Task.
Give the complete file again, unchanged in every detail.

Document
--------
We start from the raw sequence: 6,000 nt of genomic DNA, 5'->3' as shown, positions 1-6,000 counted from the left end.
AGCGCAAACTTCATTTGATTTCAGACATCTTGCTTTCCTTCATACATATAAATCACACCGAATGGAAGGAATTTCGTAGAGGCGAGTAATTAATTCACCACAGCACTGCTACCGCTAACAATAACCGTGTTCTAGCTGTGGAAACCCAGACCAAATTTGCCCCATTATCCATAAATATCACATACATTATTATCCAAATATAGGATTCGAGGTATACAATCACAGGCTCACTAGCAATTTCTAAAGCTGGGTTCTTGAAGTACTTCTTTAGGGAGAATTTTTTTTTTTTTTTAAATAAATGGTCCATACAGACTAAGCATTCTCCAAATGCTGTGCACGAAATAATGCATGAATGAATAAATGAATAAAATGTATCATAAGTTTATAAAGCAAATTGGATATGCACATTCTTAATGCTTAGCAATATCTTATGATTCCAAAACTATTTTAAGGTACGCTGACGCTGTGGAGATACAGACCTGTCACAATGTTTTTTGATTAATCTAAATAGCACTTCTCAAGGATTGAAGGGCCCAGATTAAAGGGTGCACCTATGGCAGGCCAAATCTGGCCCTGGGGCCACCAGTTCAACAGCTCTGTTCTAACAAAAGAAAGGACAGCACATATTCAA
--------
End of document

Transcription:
We start from the raw sequence: 6,000 nt of genomic DNA, 5'->3' as shown, positions 1-6,000 counted from the left end.
AGCGCAAACTTCATTTGATTTCAGACATCTTGCTTTCCTTCATACATATAAATCACACCGAATGGAAGGAATTTCGTAGAGGCGAGTAATTAATTCACCACAGCACTGCTACCGCTAACAATAACCGTGTTCTAGCTGTGGAAACCCAGACCAAATTTGCCCCATTATCCATAAATATCACATACATTATTATCCAAATATAGGATTCGAGGTATACAATCACAGGCTCACTAGCAATTTCTAAAGCTGGGTTCTTGAAGTACTTCTTTAGGGAGAATTTTTTTTTTTTTTTAAATAAATGGTCCATACAGACTAAGCATTCTCCAAATGCTGTGCACGAAATAATGCATGAATGAATAAATGAATAAAATGTATCATAAGTTTATAAAGCAAATTGGATATGCACATTCTTAATGCTTAGCAATATCTTATGATTCCAAAACTATTTTAAGGTACGCTGACGCTGTGGAGATACAGACCTGTCACAATGTTTTTTGATTAATCTAAATAGCACTTCTCAAGGATTGAAGGGCCCAGATTAAAGGGTGCACCTATGGCAGGCCAAATCTGGCCCTGGGGCCACCAGTTCAACAGCTCTGTTCTAACAAAAGAAAGGACAGCACATATTCAA